Europe is a rich mine of everything from medieval and antiquity to the baroque and art nouveau, thanks to its many layers of history and the merging of civilizations. There is a full side of nature to go along with the main dish of culture found in this amazing continent. You have an entire continent when you combine this with the conditions in the Arctic in the north and the gorgeous climes in the Mediterranean in the south.
Roman Catholic cathedrals, deep lochs, and expansive fjords are interspersed with sinking cities, leaning towers, and historic villages with mysterious air. This melting pot of history and culture is an intriguing destination for any visitor. To assist you in planning your next trip, we have compiled a list of the most popular tourist sites in Europe based on their popularity.
1. The Leaning Tower of Pisa
The remarkable four-degree tilt of the world-famous leaning tower, which gives the impression that the structure will collapse, is the reason for the tower’s widespread recognition worldwide. Romanesque architecture was used to construct the magnificent bell tower that is tilted and located behind Pisa Cathedral.
It took an astounding 199 years to finish the tower, which dates back to the 12th century. However, the tower started tiling slightly throughout the building because of the soft ground on one side. Today, the tall tower is a slender 55.86 meters tall. It is a popular destination for visitors from all over the world interested in catching a glimpse of the tower and taking photographs of themselves in front of it.
2. The Highlands of Scotland
The Scottish Highlands are a hilly area in Northern Scotland known for its rough terrain. A wide variety of activities may be enjoyed in this lovely region, characterized by its breathtaking environment. Glencoe Valley is home to waterfalls and red deer, and Ben Nevis is near this area. It is the highest mountain peak in the United Kingdom.
You might attempt to see the fabled Loch Ness Monster at Loch Ness, located in the Central Highlands. Alternatively, you can just walk and enjoy the peaceful environment at Loch Ness. Furthermore, the Scottish Highlands are the location of Inverness, the most populous city in the area. Dolphins are known to be active in the waters of Moray Firth, located near the area.
3. St. Basil's Cathedral
This winding Cathedral in Moscow’s Red Square is often considered the most famous landmark in Russia. It is characterized by onion domes that are a variety of colors. Another well-known figure, Ivan the Terrible, was responsible for constructing St. Basil’s Cathedral in 1555.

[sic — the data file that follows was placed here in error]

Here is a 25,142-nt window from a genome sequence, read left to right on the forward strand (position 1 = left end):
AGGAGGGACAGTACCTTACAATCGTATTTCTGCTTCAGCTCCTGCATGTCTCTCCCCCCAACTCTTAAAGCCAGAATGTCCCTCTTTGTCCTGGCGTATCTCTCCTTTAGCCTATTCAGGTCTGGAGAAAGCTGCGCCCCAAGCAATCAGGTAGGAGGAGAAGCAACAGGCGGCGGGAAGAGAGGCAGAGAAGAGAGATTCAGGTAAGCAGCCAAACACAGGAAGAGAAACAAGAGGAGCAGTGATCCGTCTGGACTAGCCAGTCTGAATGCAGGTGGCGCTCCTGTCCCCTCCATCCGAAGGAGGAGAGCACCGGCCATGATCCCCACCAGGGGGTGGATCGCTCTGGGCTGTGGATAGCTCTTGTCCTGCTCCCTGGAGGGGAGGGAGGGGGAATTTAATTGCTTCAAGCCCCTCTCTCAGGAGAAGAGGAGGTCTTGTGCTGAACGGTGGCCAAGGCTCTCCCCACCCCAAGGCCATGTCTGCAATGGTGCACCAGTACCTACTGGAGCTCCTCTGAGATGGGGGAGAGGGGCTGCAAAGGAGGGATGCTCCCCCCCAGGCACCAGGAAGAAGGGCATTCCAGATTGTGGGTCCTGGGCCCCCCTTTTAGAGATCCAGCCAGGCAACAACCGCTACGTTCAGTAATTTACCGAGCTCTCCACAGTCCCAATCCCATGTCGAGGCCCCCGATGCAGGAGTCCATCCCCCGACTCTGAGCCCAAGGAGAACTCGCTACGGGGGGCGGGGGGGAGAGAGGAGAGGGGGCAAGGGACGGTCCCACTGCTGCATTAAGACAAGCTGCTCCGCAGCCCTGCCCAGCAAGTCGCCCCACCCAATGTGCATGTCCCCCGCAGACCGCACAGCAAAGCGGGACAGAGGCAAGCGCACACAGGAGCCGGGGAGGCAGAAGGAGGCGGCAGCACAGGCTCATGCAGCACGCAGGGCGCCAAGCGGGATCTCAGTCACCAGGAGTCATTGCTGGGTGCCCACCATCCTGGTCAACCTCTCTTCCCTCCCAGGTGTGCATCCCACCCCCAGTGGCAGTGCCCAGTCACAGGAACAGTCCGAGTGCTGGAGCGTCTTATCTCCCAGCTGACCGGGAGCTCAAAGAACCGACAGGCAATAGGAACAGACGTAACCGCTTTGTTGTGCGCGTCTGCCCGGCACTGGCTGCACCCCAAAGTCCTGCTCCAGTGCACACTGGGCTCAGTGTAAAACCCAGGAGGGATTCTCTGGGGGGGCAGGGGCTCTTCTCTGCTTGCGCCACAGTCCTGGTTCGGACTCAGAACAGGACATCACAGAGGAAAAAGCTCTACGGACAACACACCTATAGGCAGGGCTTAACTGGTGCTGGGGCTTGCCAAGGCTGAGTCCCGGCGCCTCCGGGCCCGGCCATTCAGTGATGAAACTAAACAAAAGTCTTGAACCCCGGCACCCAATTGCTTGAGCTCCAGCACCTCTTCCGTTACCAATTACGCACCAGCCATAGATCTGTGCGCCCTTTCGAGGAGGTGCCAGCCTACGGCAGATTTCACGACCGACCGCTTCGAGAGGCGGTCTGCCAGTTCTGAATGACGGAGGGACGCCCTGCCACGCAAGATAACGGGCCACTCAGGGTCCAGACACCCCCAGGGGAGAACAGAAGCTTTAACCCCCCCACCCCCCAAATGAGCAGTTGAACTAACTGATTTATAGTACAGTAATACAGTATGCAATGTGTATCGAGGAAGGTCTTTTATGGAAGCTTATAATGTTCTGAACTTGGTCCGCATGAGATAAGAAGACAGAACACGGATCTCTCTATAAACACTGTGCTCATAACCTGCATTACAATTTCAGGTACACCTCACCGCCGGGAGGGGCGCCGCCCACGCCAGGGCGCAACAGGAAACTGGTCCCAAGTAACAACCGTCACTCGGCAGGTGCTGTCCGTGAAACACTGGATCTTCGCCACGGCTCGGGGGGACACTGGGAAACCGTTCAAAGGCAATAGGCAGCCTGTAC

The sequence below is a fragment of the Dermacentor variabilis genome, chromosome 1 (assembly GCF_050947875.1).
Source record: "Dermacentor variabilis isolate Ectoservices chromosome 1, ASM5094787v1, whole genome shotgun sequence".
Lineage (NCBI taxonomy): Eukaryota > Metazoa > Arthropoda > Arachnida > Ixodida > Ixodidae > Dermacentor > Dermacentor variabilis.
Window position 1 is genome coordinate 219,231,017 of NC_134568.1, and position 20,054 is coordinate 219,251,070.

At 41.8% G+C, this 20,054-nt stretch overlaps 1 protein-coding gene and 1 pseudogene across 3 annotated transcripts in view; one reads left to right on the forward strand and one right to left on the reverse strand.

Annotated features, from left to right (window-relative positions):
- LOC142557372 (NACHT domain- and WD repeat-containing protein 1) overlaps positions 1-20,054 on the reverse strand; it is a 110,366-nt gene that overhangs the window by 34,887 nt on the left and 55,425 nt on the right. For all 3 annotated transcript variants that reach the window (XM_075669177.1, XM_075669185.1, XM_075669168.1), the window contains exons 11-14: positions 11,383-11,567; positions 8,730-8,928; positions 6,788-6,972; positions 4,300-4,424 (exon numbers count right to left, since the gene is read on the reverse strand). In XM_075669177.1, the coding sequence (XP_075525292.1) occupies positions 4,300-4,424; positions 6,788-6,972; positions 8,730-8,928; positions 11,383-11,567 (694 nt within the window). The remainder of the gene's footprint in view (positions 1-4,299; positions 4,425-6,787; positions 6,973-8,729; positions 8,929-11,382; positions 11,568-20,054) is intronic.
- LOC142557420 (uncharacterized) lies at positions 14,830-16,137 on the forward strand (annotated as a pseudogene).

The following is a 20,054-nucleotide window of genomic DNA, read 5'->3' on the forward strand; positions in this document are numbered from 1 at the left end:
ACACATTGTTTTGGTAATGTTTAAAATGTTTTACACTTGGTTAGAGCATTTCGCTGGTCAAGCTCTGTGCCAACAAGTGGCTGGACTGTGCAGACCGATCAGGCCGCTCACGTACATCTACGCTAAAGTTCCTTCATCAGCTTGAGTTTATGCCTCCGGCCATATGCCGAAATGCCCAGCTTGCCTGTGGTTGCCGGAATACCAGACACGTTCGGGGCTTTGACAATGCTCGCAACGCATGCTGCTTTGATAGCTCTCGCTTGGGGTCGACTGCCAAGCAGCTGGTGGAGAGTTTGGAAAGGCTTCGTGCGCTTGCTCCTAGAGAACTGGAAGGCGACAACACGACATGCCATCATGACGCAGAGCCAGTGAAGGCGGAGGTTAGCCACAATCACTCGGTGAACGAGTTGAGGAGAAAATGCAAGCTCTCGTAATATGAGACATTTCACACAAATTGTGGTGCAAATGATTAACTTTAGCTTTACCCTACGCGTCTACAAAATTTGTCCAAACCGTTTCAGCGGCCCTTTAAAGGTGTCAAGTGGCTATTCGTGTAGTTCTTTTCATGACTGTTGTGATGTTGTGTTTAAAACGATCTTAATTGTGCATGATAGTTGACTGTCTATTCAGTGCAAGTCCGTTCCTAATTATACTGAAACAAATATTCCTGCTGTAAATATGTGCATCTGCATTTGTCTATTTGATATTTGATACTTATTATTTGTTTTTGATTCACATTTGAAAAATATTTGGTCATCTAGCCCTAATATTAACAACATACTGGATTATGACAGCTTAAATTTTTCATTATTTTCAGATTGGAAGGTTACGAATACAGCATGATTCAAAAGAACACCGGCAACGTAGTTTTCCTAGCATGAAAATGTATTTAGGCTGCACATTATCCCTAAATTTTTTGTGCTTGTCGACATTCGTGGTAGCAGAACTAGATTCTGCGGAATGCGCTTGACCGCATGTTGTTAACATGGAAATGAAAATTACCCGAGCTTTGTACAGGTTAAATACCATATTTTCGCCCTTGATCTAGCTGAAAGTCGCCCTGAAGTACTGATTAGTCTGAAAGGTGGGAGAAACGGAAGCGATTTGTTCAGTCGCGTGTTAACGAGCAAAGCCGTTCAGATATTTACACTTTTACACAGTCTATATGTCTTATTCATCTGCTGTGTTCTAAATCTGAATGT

The building is a brilliantly colorful lollypop of weird styles that resembles a funfair more than anything else in Russia and has an appearance that is unlike anything else in the country. The Cathedral is considered a symbol of Russia due to its distinctive architectural style and historical connections to a fight won in Tatarstan.
4. The waterways of Venice
Except for Venice, every other canal city in the world is compared to Venice. Venice is the original canal city. The mysterious city surrounded by water is home to more than 150 rivers and 400 bridges, one of which is particularly well-known as the Bridge of Sighs.
The Grand Canal, two miles long and past St. Mark’s Square, is the most important in Venice. It is flanked by some of Venice’s ancient buildings, ranging from the Medieval to the Baroque periods. Gondoliers guide tourists around the river wearing striped shirts and caps with broad brims. However, boats on the river are not just used for tourists but also for garbage collection and other regular tasks.
5. Versailles Palace
Versailles is a structure that cannot be compared to any other; when it comes to palaces, Versailles is, without a doubt, the most impressive. Beginning in 1682 and continuing until the French Revolution in 1789, this magnificent structure served as the primary home for the French royal family.
Even though the front of the castle is enchantingly beautiful, the interiors of the castle are just as outstanding. Several areas inside the structure are just as well-known as the palace itself. One such room is the Hall of Mirrors, renowned for its lavish gilded ornamentation. Conical trees are interspersed throughout the geometric Garden of Versailles, also knitted together as canals and fountains.